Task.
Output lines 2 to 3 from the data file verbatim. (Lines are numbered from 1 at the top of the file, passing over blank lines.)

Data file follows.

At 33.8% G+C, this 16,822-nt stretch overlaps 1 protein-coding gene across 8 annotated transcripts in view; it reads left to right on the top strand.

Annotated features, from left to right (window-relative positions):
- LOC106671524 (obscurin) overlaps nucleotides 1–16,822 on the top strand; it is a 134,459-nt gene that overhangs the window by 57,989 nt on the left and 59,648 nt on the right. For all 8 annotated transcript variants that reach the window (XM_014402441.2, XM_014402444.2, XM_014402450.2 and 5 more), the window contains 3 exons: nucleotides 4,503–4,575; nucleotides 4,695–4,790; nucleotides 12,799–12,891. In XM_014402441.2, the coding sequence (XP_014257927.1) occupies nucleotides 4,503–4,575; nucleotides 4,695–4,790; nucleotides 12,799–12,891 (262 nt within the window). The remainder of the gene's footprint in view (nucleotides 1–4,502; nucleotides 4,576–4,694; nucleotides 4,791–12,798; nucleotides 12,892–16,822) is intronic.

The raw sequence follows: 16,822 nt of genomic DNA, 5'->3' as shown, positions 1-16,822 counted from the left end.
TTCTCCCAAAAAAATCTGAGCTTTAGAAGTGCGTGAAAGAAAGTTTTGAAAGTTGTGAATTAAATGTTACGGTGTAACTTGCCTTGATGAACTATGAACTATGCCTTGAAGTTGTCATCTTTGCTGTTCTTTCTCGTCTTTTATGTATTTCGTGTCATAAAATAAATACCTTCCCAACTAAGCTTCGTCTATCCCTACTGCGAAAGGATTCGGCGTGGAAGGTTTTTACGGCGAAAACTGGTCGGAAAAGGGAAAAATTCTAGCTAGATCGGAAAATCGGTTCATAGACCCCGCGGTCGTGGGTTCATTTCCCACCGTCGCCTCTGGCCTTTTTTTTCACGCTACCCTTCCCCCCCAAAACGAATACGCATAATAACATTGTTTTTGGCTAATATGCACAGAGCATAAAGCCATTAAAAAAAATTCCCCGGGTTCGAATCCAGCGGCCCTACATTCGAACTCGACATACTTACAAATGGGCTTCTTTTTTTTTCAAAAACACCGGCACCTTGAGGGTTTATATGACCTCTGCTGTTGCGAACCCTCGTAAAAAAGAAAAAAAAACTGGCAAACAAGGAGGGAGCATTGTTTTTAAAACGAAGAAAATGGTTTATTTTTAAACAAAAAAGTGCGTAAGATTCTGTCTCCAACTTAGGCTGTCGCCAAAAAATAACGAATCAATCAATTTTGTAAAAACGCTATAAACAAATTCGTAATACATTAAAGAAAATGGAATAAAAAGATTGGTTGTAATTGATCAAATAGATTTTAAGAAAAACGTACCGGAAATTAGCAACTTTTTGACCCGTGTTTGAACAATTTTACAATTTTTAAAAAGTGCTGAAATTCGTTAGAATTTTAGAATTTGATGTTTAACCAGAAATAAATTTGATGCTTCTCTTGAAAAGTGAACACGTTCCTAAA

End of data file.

Annotated features, from left to right (window-relative positions):
- LOC106671524 (obscurin) overlaps nucleotides 1–16,822 on the top strand; it is a 134,459-nt gene that overhangs the window by 57,989 nt on the left and 59,648 nt on the right. For all 8 annotated transcript variants that reach the window (XM_014402441.2, XM_014402444.2, XM_014402450.2 and 5 more), the window contains 3 exons: nucleotides 4,503–4,575; nucleotides 4,695–4,790; nucleotides 12,799–12,891. In XM_014402441.2, the coding sequence (XP_014257927.1) occupies nucleotides 4,503–4,575; nucleotides 4,695–4,790; nucleotides 12,799–12,891 (262 nt within the window). The remainder of the gene's footprint in view (nucleotides 1–4,502; nucleotides 4,576–4,694; nucleotides 4,791–12,798; nucleotides 12,892–16,822) is intronic.